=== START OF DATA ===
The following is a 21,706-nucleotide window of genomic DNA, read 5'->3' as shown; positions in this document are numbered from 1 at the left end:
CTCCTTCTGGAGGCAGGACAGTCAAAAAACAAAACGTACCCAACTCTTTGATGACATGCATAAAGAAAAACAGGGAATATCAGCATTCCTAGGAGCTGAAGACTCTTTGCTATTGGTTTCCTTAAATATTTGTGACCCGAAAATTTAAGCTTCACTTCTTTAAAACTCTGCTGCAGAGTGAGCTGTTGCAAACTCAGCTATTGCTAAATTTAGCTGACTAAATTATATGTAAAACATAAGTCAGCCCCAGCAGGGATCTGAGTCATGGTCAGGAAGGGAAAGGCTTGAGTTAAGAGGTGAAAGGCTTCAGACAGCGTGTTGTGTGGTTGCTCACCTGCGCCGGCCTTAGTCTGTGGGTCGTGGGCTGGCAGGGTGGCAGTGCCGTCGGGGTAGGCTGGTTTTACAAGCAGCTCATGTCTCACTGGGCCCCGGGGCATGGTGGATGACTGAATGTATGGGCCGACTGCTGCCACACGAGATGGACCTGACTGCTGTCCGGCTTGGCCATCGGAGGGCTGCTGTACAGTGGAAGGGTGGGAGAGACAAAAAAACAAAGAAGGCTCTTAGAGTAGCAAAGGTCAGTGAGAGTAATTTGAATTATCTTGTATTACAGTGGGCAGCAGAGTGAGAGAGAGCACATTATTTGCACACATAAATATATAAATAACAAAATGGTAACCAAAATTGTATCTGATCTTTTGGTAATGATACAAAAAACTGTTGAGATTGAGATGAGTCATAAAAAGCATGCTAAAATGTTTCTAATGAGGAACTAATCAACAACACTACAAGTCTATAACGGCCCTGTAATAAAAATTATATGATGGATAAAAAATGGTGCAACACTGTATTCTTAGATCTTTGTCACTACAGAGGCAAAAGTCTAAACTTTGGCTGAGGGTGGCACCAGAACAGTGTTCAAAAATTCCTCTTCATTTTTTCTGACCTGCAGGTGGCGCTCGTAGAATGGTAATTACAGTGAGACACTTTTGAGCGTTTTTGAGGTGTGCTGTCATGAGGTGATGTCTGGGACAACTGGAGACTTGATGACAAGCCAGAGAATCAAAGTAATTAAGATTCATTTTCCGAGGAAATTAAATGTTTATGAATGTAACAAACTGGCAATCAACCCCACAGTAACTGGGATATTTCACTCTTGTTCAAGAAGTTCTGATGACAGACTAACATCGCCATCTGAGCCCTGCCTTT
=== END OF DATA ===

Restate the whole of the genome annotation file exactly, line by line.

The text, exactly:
The following is a 21,706-nucleotide window of genomic DNA, read 5'->3' as shown; positions in this document are numbered from 1 at the left end:
CTCCTTCTGGAGGCAGGACAGTCAAAAAACAAAACGTACCCAACTCTTTGATGACATGCATAAAGAAAAACAGGGAATATCAGCATTCCTAGGAGCTGAAGACTCTTTGCTATTGGTTTCCTTAAATATTTGTGACCCGAAAATTTAAGCTTCACTTCTTTAAAACTCTGCTGCAGAGTGAGCTGTTGCAAACTCAGCTATTGCTAAATTTAGCTGACTAAATTATATGTAAAACATAAGTCAGCCCCAGCAGGGATCTGAGTCATGGTCAGGAAGGGAAAGGCTTGAGTTAAGAGGTGAAAGGCTTCAGACAGCGTGTTGTGTGGTTGCTCACCTGCGCCGGCCTTAGTCTGTGGGTCGTGGGCTGGCAGGGTGGCAGTGCCGTCGGGGTAGGCTGGTTTTACAAGCAGCTCATGTCTCACTGGGCCCCGGGGCATGGTGGATGACTGAATGTATGGGCCGACTGCTGCCACACGAGATGGACCTGACTGCTGTCCGGCTTGGCCATCGGAGGGCTGCTGTACAGTGGAAGGGTGGGAGAGACAAAAAAACAAAGAAGGCTCTTAGAGTAGCAAAGGTCAGTGAGAGTAATTTGAATTATCTTGTATTACAGTGGGCAGCAGAGTGAGAGAGAGCACATTATTTGCACACATAAATATATAAATAACAAAATGGTAACCAAAATTGTATCTGATCTTTTGGTAATGATACAAAAAACTGTTGAGATTGAGATGAGTCATAAAAAGCATGCTAAAATGTTTCTAATGAGGAACTAATCAACAACACTACAAGTCTATAACGGCCCTGTAATAAAAATTATATGATGGATAAAAAATGGTGCAACACTGTATTCTTAGATCTTTGTCACTACAGAGGCAAAAGTCTAAACTTTGGCTGAGGGTGGCACCAGAACAGTGTTCAAAAATTCCTCTTCATTTTTTCTGACCTGCAGGTGGCGCTCGTAGAATGGTAATTACAGTGAGACACTTTTGAGCGTTTTTGAGGTGTGCTGTCATGAGGTGATGTCTGGGACAACTGGAGACTTGATGACAAGCCAGAGAATCAAAGTAATTAAGATTCATTTTCCGAGGAAATTAAATGTTTATGAATGTAACAAACTGGCAATCAACCCCACAGTAACTGGGATATTTCACTCTTGTTCAAGAAGTTCTGATGACAGACTAACATCGCCATCTGAGCCCTGCCTTT